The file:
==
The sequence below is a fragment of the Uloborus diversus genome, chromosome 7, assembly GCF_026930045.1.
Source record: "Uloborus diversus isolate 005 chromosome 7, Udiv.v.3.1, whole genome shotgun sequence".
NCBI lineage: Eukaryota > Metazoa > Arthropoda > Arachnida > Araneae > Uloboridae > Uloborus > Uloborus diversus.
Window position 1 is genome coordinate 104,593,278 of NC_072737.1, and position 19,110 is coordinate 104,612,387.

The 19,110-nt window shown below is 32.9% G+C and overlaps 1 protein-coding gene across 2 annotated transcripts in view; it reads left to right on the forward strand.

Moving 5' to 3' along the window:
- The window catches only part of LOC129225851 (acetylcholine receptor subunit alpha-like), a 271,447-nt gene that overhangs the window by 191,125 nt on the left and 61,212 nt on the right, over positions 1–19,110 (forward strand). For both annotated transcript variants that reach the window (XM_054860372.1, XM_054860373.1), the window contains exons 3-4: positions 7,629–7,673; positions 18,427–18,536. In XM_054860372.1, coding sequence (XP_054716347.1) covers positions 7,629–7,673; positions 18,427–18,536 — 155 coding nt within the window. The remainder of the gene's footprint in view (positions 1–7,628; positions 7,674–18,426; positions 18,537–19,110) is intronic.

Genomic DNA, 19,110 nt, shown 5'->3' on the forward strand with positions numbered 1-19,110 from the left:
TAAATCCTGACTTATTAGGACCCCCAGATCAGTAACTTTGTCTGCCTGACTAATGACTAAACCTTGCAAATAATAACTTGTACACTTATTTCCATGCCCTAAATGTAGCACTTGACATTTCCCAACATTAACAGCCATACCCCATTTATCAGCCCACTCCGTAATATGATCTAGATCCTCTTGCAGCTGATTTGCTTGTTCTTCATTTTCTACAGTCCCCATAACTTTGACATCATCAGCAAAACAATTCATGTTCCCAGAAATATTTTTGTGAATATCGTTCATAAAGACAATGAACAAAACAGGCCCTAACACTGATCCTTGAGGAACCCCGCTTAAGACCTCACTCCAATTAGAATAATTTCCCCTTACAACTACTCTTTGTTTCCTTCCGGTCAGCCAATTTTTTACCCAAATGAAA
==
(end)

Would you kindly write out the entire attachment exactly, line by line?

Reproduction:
The sequence below is a fragment of the Uloborus diversus genome, chromosome 7, assembly GCF_026930045.1.
Source record: "Uloborus diversus isolate 005 chromosome 7, Udiv.v.3.1, whole genome shotgun sequence".
NCBI lineage: Eukaryota > Metazoa > Arthropoda > Arachnida > Araneae > Uloboridae > Uloborus > Uloborus diversus.
Window position 1 is genome coordinate 104,593,278 of NC_072737.1, and position 19,110 is coordinate 104,612,387.

The 19,110-nt window shown below is 32.9% G+C and overlaps 1 protein-coding gene across 2 annotated transcripts in view; it reads left to right on the forward strand.

Moving 5' to 3' along the window:
- The window catches only part of LOC129225851 (acetylcholine receptor subunit alpha-like), a 271,447-nt gene that overhangs the window by 191,125 nt on the left and 61,212 nt on the right, over positions 1–19,110 (forward strand). For both annotated transcript variants that reach the window (XM_054860372.1, XM_054860373.1), the window contains exons 3-4: positions 7,629–7,673; positions 18,427–18,536. In XM_054860372.1, coding sequence (XP_054716347.1) covers positions 7,629–7,673; positions 18,427–18,536 — 155 coding nt within the window. The remainder of the gene's footprint in view (positions 1–7,628; positions 7,674–18,426; positions 18,537–19,110) is intronic.

Genomic DNA, 19,110 nt, shown 5'->3' on the forward strand with positions numbered 1-19,110 from the left:
TAAATCCTGACTTATTAGGACCCCCAGATCAGTAACTTTGTCTGCCTGACTAATGACTAAACCTTGCAAATAATAACTTGTACACTTATTTCCATGCCCTAAATGTAGCACTTGACATTTCCCAACATTAACAGCCATACCCCATTTATCAGCCCACTCCGTAATATGATCTAGATCCTCTTGCAGCTGATTTGCTTGTTCTTCATTTTCTACAGTCCCCATAACTTTGACATCATCAGCAAAACAATTCATGTTCCCAGAAATATTTTTGTGAATATCGTTCATAAAGACAATGAACAAAACAGGCCCTAACACTGATCCTTGAGGAACCCCGCTTAAGACCTCACTCCAATTAGAATAATTTCCCCTTACAACTACTCTTTGTTTCCTTCCGGTCAGCCAATTTTTTACCCAAATGAAA